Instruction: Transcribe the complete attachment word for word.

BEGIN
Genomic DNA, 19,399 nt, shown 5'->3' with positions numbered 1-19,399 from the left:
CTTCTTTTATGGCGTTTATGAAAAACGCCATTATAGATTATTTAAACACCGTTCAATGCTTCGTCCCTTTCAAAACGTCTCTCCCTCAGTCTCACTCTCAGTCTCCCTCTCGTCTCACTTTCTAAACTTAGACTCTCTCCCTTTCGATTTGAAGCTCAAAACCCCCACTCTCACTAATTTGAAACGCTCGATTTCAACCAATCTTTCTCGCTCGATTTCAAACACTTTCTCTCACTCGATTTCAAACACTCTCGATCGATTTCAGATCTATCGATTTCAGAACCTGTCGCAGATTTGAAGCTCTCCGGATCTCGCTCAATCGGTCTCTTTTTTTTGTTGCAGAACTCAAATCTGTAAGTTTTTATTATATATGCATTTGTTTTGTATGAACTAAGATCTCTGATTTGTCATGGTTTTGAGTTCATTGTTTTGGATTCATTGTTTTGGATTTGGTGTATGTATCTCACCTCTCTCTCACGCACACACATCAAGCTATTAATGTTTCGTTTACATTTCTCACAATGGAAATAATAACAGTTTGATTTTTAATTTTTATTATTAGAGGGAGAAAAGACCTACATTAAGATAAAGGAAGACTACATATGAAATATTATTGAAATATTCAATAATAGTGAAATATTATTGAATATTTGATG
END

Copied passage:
Genomic DNA, 19,399 nt, shown 5'->3' with positions numbered 1-19,399 from the left:
CTTCTTTTATGGCGTTTATGAAAAACGCCATTATAGATTATTTAAACACCGTTCAATGCTTCGTCCCTTTCAAAACGTCTCTCCCTCAGTCTCACTCTCAGTCTCCCTCTCGTCTCACTTTCTAAACTTAGACTCTCTCCCTTTCGATTTGAAGCTCAAAACCCCCACTCTCACTAATTTGAAACGCTCGATTTCAACCAATCTTTCTCGCTCGATTTCAAACACTTTCTCTCACTCGATTTCAAACACTCTCGATCGATTTCAGATCTATCGATTTCAGAACCTGTCGCAGATTTGAAGCTCTCCGGATCTCGCTCAATCGGTCTCTTTTTTTTGTTGCAGAACTCAAATCTGTAAGTTTTTATTATATATGCATTTGTTTTGTATGAACTAAGATCTCTGATTTGTCATGGTTTTGAGTTCATTGTTTTGGATTCATTGTTTTGGATTTGGTGTATGTATCTCACCTCTCTCTCACGCACACACATCAAGCTATTAATGTTTCGTTTACATTTCTCACAATGGAAATAATAACAGTTTGATTTTTAATTTTTATTATTAGAGGGAGAAAAGACCTACATTAAGATAAAGGAAGACTACATATGAAATATTATTGAAATATTCAATAATAGTGAAATATTATTGAATATTTGATG